Traveling through Connecticut, Massachusetts, New Hampshire and Vermont, and supplying water and essential services to 2.3 million people in its vast watershed, the Connecticut River is vital to people and nature.
The Connecticut River once ran freely, connecting the wetlands and marshes that lined its shores and providing habitat for important plants and animals.
Now, the river and its nearly 20,000 miles of tributaries comprise one of the most obstructed river systems in the nation. Centuries of dam building and years of intense human use along the river’s banks have altered the river so much that it is unable to flow freely and naturally, and therefore is unable to provide habitat to important species, some of which—like the dwarf wedge mussel, Puritan tiger beetle and Jesups’ milk-vetch—are found nowhere else on Earth.
But you can help create a picture of the Connecticut River that reflects its original health and beauty.
For more information about The Nature Conservancy’s Connecticut River program or to support our work in your state, please contact us.
When Christian Marks turned his attention to the first of more than 100 Connecticut River floodplain forests he would study, he didn’t know he would become an American elm matchmaker.
How We Work on the Connecticut River
Dams rearrange natural river flows that have choreographed freshwater life cycles for millennia, but many also provide energy, flood control and water for people. Read how the Conservancy is using science and partnership to help us resolve the water management dilemma
Using the Connecticut River as a model for rivers throughout the region, The Nature Conservancy's Christian Marks has been working to understand and restore one of the central features of rivers: their floodplains. We asked Christian a few questions about the science of floodplains. Read the Q&A.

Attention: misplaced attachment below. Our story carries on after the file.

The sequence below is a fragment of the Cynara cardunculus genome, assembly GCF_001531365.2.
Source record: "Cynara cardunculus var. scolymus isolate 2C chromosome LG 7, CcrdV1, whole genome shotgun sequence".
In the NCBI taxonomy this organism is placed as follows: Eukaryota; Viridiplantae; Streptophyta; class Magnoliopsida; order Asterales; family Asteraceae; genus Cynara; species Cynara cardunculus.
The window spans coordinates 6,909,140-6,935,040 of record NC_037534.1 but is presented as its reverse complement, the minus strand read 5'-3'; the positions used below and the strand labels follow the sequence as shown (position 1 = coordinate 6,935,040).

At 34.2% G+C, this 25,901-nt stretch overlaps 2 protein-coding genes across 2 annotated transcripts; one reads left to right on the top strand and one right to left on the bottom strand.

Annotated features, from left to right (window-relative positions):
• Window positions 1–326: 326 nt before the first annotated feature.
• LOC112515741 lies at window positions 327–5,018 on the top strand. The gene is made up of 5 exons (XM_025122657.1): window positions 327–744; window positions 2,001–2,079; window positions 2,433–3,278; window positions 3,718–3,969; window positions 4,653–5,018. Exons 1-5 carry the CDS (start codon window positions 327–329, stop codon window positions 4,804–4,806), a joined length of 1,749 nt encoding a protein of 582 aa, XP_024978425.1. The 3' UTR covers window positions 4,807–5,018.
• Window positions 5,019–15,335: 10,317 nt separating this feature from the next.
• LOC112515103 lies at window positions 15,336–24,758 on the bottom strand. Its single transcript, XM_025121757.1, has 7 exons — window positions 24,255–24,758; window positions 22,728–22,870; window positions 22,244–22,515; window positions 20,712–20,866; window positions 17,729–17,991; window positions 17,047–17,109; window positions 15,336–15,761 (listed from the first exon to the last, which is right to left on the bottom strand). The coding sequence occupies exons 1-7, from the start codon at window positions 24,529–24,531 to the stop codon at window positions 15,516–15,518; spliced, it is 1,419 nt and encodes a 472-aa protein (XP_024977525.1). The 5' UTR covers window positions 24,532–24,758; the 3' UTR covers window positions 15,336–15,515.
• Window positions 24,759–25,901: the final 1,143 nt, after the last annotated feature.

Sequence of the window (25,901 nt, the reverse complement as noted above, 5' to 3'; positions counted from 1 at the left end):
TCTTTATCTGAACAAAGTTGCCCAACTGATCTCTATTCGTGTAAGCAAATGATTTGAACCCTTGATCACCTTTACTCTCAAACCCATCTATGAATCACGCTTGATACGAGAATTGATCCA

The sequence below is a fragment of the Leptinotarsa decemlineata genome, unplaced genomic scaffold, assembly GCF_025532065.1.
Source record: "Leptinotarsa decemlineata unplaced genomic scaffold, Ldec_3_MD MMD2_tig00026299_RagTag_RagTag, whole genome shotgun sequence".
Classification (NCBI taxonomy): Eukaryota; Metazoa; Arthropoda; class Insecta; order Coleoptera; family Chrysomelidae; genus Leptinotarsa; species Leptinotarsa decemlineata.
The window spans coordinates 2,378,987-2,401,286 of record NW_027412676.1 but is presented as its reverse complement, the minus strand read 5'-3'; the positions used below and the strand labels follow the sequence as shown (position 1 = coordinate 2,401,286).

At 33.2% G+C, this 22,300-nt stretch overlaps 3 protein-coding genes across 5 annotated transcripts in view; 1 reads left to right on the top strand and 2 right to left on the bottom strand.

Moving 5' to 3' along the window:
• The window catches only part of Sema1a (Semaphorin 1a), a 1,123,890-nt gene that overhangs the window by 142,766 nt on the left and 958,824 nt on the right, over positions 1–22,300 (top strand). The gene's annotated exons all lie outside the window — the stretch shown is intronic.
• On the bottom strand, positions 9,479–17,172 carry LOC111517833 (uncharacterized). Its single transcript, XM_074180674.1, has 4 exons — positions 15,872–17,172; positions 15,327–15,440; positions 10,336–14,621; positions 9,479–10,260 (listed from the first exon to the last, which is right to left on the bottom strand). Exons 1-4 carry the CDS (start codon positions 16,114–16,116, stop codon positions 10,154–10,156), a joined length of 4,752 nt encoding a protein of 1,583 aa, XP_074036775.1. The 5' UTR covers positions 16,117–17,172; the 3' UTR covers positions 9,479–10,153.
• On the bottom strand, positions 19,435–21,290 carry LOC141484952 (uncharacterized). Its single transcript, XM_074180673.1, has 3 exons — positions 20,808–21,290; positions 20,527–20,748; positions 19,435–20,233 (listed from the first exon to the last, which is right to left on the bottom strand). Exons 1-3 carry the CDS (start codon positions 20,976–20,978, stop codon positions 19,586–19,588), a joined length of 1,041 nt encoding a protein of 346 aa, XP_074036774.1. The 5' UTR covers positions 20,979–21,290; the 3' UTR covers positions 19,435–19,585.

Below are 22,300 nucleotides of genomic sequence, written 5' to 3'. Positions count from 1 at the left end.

Hydro-power has a long history on the Connecticut River. Now during a once-in-50-years re-licensing process for hydro-power projects, Conservancy scientists are providing critical input to find ways to manage these facilities in a way that benefits the river ecosystem and the communities that depend upon it. See how.
Farming and floodplain forest restoration have made a happy marriage at Maidstone Bends in Vermont. See what you help accomplish!
The Conservancy's collaboration with the Conte National Fish and Wildlife Refuge works at the watershed scale. Explore!
Volunteers help plant the stately trees along the Connecticut River, restoring floodplain forests in the process. See how they're rebuilding these rare forests ... one tree at a time.
For more than 200 years, floodplain forests along the Connecticut River and its tributaries have been destroyed and degraded. Now, scientists are rediscovering and restoring these streamside forests as a way to ease the impact of climate change. Learn more
There are more than 2,600 dams and about 44,000 road-stream crossings in the Connecticut River watershed; many of them present problems for people and nature. Could “greening” this infrastructure help sustain ecosystems and the economy?